RK: I was curating queer performance in NYC/Brooklyn with absolutely no resources for almost 10 years. For me, the curation process was meant to platform the people I came up with in queer DIY spaces and introduce an exciting new generation of time based artist into the legacy of the festival. My goal was to expand the conversation— including queer artists who weren’t presenting work in nightlife spaces with those deeply rooted in club world. The Spectrum was crucial for so many peoples’ development, myself included. I really wanted to bring the community that was formed in the early cultural renaissance of Bushwick into a more expansive and safe environment. I am most happy that this was accomplished. I love my New York queer performance fam the absolute most, it is the community that saved me from being a casting director/stylist, lols. I am so proud to be of this game-changing/genre-defying generation. BOFFO picked the site, we just showed up and showed OUT!
JB: I feel like BOFFO favors a curatorial process that echoes the Fire Island ritual of invitation/initiation. Nominations are an annual routine for the residency selection process, but this year marked the first time that the same method was used for the festival. Artists and organizers of past iterations were asked to nominate their peers to participate this year—Journey Streams and I then researched and compiled a Powerpoint deck offering a window onto the practice of each nominee. This deck was then distributed to the past artists, who cast votes to give us an indication of the artists they most wanted to see perform. Nia Nottage, Richard Kennedy, and I began our curatorial conversation from this foundation, tasked with finding a way to account for this rich data set while also engaging our own aesthetic points of view. It was an intricate process of getting to know one another and constantly grounding myself in the urgent work of these performers, and the urgency of their supporters’ desire to witness them on the beach in Fire Island.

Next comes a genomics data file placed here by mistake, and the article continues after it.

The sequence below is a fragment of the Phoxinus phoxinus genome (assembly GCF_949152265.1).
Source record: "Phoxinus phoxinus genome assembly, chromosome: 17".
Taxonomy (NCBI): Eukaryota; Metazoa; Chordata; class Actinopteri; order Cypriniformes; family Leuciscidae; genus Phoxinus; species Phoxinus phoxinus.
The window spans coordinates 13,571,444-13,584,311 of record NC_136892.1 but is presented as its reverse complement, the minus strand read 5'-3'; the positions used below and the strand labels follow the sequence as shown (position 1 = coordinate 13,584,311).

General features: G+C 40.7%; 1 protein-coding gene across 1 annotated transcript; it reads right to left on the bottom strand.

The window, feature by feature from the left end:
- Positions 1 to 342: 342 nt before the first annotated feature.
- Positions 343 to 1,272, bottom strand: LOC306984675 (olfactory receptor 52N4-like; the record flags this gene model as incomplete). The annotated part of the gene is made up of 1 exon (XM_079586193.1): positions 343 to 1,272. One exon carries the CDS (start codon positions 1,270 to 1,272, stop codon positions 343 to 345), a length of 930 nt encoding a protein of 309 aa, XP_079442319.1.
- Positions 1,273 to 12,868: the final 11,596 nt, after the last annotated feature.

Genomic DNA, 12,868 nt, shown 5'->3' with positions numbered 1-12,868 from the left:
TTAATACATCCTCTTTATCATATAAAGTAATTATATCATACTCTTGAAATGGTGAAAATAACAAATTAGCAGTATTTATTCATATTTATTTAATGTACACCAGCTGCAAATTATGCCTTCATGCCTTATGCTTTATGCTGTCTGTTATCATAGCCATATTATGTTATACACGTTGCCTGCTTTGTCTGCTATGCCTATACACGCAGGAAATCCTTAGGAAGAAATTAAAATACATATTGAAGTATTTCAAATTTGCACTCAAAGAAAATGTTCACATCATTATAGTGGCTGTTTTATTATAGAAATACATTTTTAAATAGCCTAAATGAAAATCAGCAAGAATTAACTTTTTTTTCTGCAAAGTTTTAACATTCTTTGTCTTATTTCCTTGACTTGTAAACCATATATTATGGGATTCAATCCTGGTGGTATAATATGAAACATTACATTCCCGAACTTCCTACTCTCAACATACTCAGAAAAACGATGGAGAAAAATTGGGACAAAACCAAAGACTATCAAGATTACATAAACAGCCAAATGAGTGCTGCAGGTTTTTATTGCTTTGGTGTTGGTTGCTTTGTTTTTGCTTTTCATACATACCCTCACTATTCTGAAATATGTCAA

NN: I think Josie explained the nomination process really well! Within this structure, I prioritized artists who haven’t had huge major shows yet, artists with experimental practices who could use this opportunity of having no fixed container to get weirder, and artists who inhabit identities that are less visible on Fire Island.
TA: Tell me more about your curatorial and artistic practices outside of the festival context. Where does BOFFO fit into the larger landscape of your art lives?
RK: I moved to Berlin in the fall of 2019 and Covid hit four months later, which forced me to focus primarily on my visual art practice. I get the most joy from supporting the community and using every opportunity I get to platform and employ queer artists. My art and curatorial practices are deeply linked because my work is done collaboratively— I’ve been working with my writing partner Rashonda Reeves for over ten years and we have a crew of incredible artists we regularly work with (Xander, Alissa, Kyle, Fernando etc). I performed in the BOFFO festival in 2019— it was the last performance I did in New York until this summer’s festival. I am a big fan of BOFFO and I’ve been trying to convince Farris for years to let me curate the festival. It was a bumpy ride, but I am so glad with what we accomplished. It reminded me of the insane capabilities within queerness to transform any space into an otherworldly realm.